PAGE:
Organic Chemistry

Organic Chemistry Basics

  • Organic Chemistry is the study of carbon-containing compounds, including hydrocarbons and their derivatives.

  • Carbon has four valence electrons, enabling it to form covalent bonds with other elements. These bonds can result in different structures like chains, branches and rings.

  • Hydrocarbons are organic compounds composed of hydrogen and carbon atoms. They’re mainly divided into alkanes, alkenes, and alkynes based on their bonding.

  • Isomers are compounds with the same molecular formula but different structural formulas.


  • Alkanes have only single bonds between the carbon atoms and follow the general formula CnH2n+2.

  • These are saturated compounds as they contain as many hydrogen atoms as possible.

  • They exhibit chain isomerism where the carbon atoms can be rearranged in different ways.

Alkenes and Alkynes

  • Alkenes have one or more carbon-carbon double bonds and follow the general formula CnH2n.

  • Alkynes have one or more carbon-carbon triple bonds and follow the general formula CnH2n-2.

  • Both alkenes and alkynes are unsaturated hydrocarbons as they contain fewer hydrogen atoms than alkanes.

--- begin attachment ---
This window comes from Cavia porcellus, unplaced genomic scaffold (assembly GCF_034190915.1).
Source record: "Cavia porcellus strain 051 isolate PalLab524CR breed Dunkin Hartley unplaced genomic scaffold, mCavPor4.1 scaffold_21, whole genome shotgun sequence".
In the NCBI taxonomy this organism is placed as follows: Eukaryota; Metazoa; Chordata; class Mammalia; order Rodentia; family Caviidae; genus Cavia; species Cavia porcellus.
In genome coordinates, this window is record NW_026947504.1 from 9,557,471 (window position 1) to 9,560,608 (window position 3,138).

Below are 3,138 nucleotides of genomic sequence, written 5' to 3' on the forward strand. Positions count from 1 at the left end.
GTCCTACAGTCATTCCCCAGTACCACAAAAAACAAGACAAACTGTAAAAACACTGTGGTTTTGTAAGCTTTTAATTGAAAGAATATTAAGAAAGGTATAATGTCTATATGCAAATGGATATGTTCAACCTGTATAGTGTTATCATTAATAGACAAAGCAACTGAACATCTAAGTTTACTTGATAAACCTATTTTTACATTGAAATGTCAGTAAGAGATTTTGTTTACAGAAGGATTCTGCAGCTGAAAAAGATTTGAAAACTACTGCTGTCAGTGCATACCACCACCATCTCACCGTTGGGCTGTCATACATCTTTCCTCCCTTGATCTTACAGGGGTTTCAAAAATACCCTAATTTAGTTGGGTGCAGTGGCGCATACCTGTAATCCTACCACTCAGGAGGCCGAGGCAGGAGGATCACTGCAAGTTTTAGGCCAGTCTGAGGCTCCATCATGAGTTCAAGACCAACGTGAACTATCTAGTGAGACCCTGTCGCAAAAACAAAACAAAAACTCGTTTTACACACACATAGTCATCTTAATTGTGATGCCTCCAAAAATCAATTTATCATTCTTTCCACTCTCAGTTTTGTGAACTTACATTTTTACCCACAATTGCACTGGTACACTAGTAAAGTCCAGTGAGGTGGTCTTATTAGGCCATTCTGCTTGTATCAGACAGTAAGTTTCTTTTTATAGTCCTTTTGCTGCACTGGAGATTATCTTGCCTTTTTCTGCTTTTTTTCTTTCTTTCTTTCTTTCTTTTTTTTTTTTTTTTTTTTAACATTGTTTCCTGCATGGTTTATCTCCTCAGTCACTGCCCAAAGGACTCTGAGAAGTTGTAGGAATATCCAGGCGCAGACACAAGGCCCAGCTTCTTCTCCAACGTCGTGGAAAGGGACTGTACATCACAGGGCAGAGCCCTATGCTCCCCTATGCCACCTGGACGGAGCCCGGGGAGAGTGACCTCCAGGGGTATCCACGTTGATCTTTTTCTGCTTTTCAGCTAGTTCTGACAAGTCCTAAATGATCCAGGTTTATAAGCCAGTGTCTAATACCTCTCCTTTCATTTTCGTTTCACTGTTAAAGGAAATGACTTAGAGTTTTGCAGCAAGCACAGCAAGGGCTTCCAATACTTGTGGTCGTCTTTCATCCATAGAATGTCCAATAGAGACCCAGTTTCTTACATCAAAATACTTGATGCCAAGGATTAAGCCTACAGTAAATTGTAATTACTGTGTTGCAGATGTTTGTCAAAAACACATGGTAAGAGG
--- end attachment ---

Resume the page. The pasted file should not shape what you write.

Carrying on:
• They engage in addition reactions where the double or triple bond breaks to allow new elements to bond with the carbon atoms.

Organic Reactions

  • Combustion is a reaction of hydrocarbons with oxygen to produce carbon dioxide and water. Incomplete combustion results in carbon (soot) or carbon monoxide.

  • Substitution reactions are characteristic for alkanes where one or more hydrogen atoms are replaced with another atom or group.

  • Addition reactions are characteristic for alkenes and alkynes, where atoms are added to the carbon-carbon double or triple bonds.

  • Esterification is a reaction between carboxylic acids and alcohols to form an ester and water.

Functional Groups

  • Functional groups determine the reactivity and polarity of organic compounds.

  • Examples of functional groups are alcohol (-OH), carboxylic acid (-COOH), aldehyde (-CHO), ketone (-CO-), halide (-X), and amines (-NH2).

  • The presence of functional groups allows for a wide range of chemical reactions.


  • Polymers are large molecules made up of repeating subunits called monomers.

  • Addition polymers are formed from alkenes through an addition reaction.

  • Condensation polymers are formed when two different monomers combine, releasing a small molecule like water.

Crude Oil and Fuels

  • Crude oil is a mixture of various hydrocarbons. It’s processed through a method called fractional distillation to produce useful products like petrol, diesel, jet fuel, and gases.

  • Fossil fuels release carbon dioxide when burnt, contributing to global warming, making the search for renewable energy sources vital.